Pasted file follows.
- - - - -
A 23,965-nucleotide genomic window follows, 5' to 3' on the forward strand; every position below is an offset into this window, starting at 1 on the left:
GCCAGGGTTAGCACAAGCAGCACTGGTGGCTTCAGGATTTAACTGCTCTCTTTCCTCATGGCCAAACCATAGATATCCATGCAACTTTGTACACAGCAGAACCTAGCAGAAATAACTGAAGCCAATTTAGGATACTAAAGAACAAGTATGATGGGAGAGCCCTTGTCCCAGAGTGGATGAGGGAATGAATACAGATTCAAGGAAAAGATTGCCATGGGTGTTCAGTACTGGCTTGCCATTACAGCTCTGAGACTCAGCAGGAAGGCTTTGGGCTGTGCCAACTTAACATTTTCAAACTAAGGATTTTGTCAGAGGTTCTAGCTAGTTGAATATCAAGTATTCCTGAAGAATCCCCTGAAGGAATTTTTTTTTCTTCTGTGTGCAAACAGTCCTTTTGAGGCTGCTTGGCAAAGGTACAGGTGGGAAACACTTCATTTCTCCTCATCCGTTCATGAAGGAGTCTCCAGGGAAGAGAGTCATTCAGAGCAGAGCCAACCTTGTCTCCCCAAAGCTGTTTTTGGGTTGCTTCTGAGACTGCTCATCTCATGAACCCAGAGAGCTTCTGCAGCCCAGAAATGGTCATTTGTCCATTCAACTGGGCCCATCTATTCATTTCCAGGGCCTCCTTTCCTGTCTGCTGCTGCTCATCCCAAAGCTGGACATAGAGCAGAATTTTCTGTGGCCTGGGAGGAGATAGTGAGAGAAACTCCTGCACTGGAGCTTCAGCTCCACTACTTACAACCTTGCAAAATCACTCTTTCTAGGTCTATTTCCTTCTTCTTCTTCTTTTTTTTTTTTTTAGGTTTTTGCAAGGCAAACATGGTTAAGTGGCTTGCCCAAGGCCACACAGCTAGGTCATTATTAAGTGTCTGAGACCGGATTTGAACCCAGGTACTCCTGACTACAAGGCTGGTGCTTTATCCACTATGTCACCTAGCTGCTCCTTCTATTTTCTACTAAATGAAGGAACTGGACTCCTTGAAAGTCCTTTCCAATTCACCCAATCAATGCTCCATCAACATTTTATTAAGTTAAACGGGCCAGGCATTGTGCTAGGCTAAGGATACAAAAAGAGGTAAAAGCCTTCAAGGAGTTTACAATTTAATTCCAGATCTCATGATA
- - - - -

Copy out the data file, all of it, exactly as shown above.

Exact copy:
A 23,965-nucleotide genomic window follows, 5' to 3' on the forward strand; every position below is an offset into this window, starting at 1 on the left:
GCCAGGGTTAGCACAAGCAGCACTGGTGGCTTCAGGATTTAACTGCTCTCTTTCCTCATGGCCAAACCATAGATATCCATGCAACTTTGTACACAGCAGAACCTAGCAGAAATAACTGAAGCCAATTTAGGATACTAAAGAACAAGTATGATGGGAGAGCCCTTGTCCCAGAGTGGATGAGGGAATGAATACAGATTCAAGGAAAAGATTGCCATGGGTGTTCAGTACTGGCTTGCCATTACAGCTCTGAGACTCAGCAGGAAGGCTTTGGGCTGTGCCAACTTAACATTTTCAAACTAAGGATTTTGTCAGAGGTTCTAGCTAGTTGAATATCAAGTATTCCTGAAGAATCCCCTGAAGGAATTTTTTTTTCTTCTGTGTGCAAACAGTCCTTTTGAGGCTGCTTGGCAAAGGTACAGGTGGGAAACACTTCATTTCTCCTCATCCGTTCATGAAGGAGTCTCCAGGGAAGAGAGTCATTCAGAGCAGAGCCAACCTTGTCTCCCCAAAGCTGTTTTTGGGTTGCTTCTGAGACTGCTCATCTCATGAACCCAGAGAGCTTCTGCAGCCCAGAAATGGTCATTTGTCCATTCAACTGGGCCCATCTATTCATTTCCAGGGCCTCCTTTCCTGTCTGCTGCTGCTCATCCCAAAGCTGGACATAGAGCAGAATTTTCTGTGGCCTGGGAGGAGATAGTGAGAGAAACTCCTGCACTGGAGCTTCAGCTCCACTACTTACAACCTTGCAAAATCACTCTTTCTAGGTCTATTTCCTTCTTCTTCTTCTTTTTTTTTTTTTTAGGTTTTTGCAAGGCAAACATGGTTAAGTGGCTTGCCCAAGGCCACACAGCTAGGTCATTATTAAGTGTCTGAGACCGGATTTGAACCCAGGTACTCCTGACTACAAGGCTGGTGCTTTATCCACTATGTCACCTAGCTGCTCCTTCTATTTTCTACTAAATGAAGGAACTGGACTCCTTGAAAGTCCTTTCCAATTCACCCAATCAATGCTCCATCAACATTTTATTAAGTTAAACGGGCCAGGCATTGTGCTAGGCTAAGGATACAAAAAGAGGTAAAAGCCTTCAAGGAGTTTACAATTTAATTCCAGATCTCATGATA